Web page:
Nevertheless, the reality is that in many schools, the only staff libraries can expect are either completely unpaid volunteers or teaching assistants who already have a full workload and are somehow expected, in their very limited spare time, to turn the chaotic and tattered few boxes of books parked at the end of a dusty corridor into a library.

At SLA conferences I have come across quite a few such people. Often they are determined but daunted, and I am sure that for every one I come across there are a dozen out there who either are unaware that the SLA exists or, even if they have heard of it, would feel guilty expecting what little money a school can spare for library books (often the proceeds of PTA fundraising) being spent on sending them to a conference. Sometimes we get talking, I keep in touch and try to help them avoid making a few of the mistakes I have made.

But I am beginning to think we need something more. The SLA, as its name suggests, is a professional body. Whilst they are, I am sure, in sympathy with the aims of volunteers, their first responsibility is to their chartered and qualified members. I would add, by the way, that they are a superb source of knowledge, inspiration and contacts to school libraries anywhere. But it is unrealistic and probably undesirable to expect them to change their particular focus. They are quite right to maintain that there is no substitute for a qualified library professional, and that is what every child in every school deserves.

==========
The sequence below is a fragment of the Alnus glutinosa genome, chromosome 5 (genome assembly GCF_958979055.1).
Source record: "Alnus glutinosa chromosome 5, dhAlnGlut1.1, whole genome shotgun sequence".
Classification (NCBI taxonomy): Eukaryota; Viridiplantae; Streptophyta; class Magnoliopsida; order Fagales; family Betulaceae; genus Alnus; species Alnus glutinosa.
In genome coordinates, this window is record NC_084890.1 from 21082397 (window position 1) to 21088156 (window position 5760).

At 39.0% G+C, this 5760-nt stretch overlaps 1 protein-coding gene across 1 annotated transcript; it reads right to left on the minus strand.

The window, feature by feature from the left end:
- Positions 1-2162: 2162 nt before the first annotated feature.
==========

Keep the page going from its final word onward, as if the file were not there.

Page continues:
So I am beginning to wonder if it is worth setting up a network to advise and assist voluntary library workers, or whatever we should call them. And if anybody out there thinks this is worth exploring, or supporting in any way, or they are just thinking they would like to be involved, please let me know your thoughts. Maybe follow me, and we shall see what we can come up with together.

UPDATE: The SLA have been in touch since I shared this to emphasise that they see the support of voluntary librarians in schools as very much part of their role. It’s great to be starting a dialogue with them on this and I’m sure good things will come of it. Thank you SLA!

The 100 books “every child should read”

Here is a list, recently published by the TES, of the 100 fiction books that every child should read before leaving primary school:

https://www.tes.com/news/school-news/breaking-news/100-fiction-books-all-children-should-read-leaving-primary-school-–

The first interesting thing about this list is that it’s in an educational journal rather than a parenting magazine. That in itself speaks volumes about what we expect of teachers today. When I was a child, if a child never read a decent book it wasn’t automatically considered to be a failure on the part of the teaching profession. But let’s pass over the causal link between impoverished reading choices and the wholesale closure of local authority libraries for the moment. That’s a whole separate post.

I’ve been running a primary school library for over 15 years. It’s an affluent area, the school is continually oversubscribed and the local population statistically one of the most highly educated in the country. So we are not talking about cultural deserts here.